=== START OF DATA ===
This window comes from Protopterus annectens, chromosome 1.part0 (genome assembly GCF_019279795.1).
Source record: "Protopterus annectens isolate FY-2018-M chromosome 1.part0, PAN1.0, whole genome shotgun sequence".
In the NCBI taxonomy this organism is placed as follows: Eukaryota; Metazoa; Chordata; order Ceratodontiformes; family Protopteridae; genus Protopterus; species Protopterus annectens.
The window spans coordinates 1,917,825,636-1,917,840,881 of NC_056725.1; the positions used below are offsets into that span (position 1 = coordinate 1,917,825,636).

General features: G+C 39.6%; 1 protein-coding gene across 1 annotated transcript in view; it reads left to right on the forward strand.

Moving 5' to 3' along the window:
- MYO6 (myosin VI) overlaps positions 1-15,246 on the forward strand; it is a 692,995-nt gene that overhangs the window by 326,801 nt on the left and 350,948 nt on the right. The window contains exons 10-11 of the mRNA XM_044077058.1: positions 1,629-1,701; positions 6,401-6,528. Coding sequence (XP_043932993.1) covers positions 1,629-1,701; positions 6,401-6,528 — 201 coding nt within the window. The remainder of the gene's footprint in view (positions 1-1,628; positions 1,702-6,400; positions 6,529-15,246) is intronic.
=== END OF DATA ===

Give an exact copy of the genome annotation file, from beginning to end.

This window comes from Protopterus annectens, chromosome 1.part0 (genome assembly GCF_019279795.1).
Source record: "Protopterus annectens isolate FY-2018-M chromosome 1.part0, PAN1.0, whole genome shotgun sequence".
In the NCBI taxonomy this organism is placed as follows: Eukaryota; Metazoa; Chordata; order Ceratodontiformes; family Protopteridae; genus Protopterus; species Protopterus annectens.
The window spans coordinates 1,917,825,636-1,917,840,881 of NC_056725.1; the positions used below are offsets into that span (position 1 = coordinate 1,917,825,636).

General features: G+C 39.6%; 1 protein-coding gene across 1 annotated transcript in view; it reads left to right on the forward strand.

Moving 5' to 3' along the window:
- MYO6 (myosin VI) overlaps positions 1-15,246 on the forward strand; it is a 692,995-nt gene that overhangs the window by 326,801 nt on the left and 350,948 nt on the right. The window contains exons 10-11 of the mRNA XM_044077058.1: positions 1,629-1,701; positions 6,401-6,528. Coding sequence (XP_043932993.1) covers positions 1,629-1,701; positions 6,401-6,528 — 201 coding nt within the window. The remainder of the gene's footprint in view (positions 1-1,628; positions 1,702-6,400; positions 6,529-15,246) is intronic.